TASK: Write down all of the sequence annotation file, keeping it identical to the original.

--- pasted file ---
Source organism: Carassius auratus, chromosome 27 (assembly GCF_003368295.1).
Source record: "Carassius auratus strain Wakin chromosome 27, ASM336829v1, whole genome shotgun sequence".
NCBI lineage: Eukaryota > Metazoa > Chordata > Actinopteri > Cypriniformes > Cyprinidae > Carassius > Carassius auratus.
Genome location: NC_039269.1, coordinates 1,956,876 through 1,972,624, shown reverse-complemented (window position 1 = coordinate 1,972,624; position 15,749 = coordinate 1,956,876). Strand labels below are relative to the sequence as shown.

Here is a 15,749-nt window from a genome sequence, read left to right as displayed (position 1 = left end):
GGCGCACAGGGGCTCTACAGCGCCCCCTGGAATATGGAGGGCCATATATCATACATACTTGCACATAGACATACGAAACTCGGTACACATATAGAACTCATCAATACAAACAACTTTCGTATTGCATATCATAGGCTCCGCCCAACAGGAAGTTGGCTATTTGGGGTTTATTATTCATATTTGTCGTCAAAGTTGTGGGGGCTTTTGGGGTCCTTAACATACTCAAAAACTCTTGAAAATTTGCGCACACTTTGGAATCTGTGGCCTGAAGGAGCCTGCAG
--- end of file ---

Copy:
Source organism: Carassius auratus, chromosome 27 (assembly GCF_003368295.1).
Source record: "Carassius auratus strain Wakin chromosome 27, ASM336829v1, whole genome shotgun sequence".
NCBI lineage: Eukaryota > Metazoa > Chordata > Actinopteri > Cypriniformes > Cyprinidae > Carassius > Carassius auratus.
Genome location: NC_039269.1, coordinates 1,956,876 through 1,972,624, shown reverse-complemented (window position 1 = coordinate 1,972,624; position 15,749 = coordinate 1,956,876). Strand labels below are relative to the sequence as shown.

Here is a 15,749-nt window from a genome sequence, read left to right as displayed (position 1 = left end):
GGCGCACAGGGGCTCTACAGCGCCCCCTGGAATATGGAGGGCCATATATCATACATACTTGCACATAGACATACGAAACTCGGTACACATATAGAACTCATCAATACAAACAACTTTCGTATTGCATATCATAGGCTCCGCCCAACAGGAAGTTGGCTATTTGGGGTTTATTATTCATATTTGTCGTCAAAGTTGTGGGGGCTTTTGGGGTCCTTAACATACTCAAAAACTCTTGAAAATTTGCGCACACTTTGGAATCTGTGGCCTGAAGGAGCCTGCAG